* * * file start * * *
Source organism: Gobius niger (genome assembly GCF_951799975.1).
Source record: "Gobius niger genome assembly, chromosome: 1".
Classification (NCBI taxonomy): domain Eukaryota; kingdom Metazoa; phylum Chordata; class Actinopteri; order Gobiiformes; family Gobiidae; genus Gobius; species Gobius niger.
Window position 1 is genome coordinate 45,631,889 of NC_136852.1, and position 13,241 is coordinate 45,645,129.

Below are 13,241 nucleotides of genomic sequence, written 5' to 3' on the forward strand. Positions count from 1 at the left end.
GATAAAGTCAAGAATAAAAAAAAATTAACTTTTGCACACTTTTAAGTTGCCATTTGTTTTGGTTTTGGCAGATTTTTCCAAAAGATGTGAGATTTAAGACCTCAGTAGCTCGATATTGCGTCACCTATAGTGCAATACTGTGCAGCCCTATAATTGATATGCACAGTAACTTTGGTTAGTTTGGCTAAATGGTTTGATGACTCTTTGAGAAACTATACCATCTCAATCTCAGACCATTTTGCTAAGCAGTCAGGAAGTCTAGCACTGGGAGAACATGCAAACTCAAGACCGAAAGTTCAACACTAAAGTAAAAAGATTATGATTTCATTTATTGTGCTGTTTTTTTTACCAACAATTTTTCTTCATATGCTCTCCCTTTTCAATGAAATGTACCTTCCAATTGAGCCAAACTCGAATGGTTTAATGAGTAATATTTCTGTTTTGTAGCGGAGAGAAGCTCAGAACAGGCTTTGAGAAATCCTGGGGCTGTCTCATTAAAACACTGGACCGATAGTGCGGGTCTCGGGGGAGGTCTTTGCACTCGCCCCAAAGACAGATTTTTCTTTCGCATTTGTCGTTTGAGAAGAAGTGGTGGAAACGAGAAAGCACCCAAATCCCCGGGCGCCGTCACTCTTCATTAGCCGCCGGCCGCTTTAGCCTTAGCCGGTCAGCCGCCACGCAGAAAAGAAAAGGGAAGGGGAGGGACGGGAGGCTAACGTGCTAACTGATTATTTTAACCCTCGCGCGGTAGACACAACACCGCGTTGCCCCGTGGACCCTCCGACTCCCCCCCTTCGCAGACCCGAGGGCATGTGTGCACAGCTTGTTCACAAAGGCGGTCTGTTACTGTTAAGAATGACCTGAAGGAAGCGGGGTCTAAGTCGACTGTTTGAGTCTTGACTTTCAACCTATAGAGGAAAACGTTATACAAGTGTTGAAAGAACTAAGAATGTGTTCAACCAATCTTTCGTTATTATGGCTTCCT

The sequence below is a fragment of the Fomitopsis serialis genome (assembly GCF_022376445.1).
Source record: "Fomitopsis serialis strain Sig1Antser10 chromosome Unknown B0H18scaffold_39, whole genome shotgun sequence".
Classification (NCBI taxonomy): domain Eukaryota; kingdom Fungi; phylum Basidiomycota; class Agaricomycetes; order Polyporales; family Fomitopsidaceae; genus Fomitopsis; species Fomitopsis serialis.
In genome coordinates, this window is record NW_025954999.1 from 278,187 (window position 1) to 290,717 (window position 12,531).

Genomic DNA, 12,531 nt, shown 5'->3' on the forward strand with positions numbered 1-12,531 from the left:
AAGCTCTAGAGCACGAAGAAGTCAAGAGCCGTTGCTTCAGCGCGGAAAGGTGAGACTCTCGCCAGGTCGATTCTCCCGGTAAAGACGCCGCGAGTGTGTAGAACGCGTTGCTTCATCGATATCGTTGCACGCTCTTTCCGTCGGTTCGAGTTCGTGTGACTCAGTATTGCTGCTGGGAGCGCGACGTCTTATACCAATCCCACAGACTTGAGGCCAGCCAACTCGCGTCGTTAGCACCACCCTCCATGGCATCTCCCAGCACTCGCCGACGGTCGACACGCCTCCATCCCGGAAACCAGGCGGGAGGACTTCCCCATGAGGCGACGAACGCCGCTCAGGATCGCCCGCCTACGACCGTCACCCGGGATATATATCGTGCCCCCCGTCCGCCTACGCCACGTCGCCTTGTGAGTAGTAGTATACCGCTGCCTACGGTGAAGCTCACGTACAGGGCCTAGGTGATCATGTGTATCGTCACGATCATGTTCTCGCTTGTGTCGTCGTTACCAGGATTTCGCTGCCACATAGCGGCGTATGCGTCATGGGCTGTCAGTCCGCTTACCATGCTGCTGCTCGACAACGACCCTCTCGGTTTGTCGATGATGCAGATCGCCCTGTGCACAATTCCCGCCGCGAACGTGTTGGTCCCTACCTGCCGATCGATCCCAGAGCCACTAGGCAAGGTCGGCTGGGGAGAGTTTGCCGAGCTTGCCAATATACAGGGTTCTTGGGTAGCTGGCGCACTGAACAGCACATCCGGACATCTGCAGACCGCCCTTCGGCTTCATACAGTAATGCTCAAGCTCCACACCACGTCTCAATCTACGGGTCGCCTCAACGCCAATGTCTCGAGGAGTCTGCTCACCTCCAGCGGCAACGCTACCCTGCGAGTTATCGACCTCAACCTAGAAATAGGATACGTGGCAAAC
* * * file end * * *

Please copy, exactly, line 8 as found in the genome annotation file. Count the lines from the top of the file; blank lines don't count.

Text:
Source record: "Fomitopsis serialis strain Sig1Antser10 chromosome Unknown B0H18scaffold_39, whole genome shotgun sequence".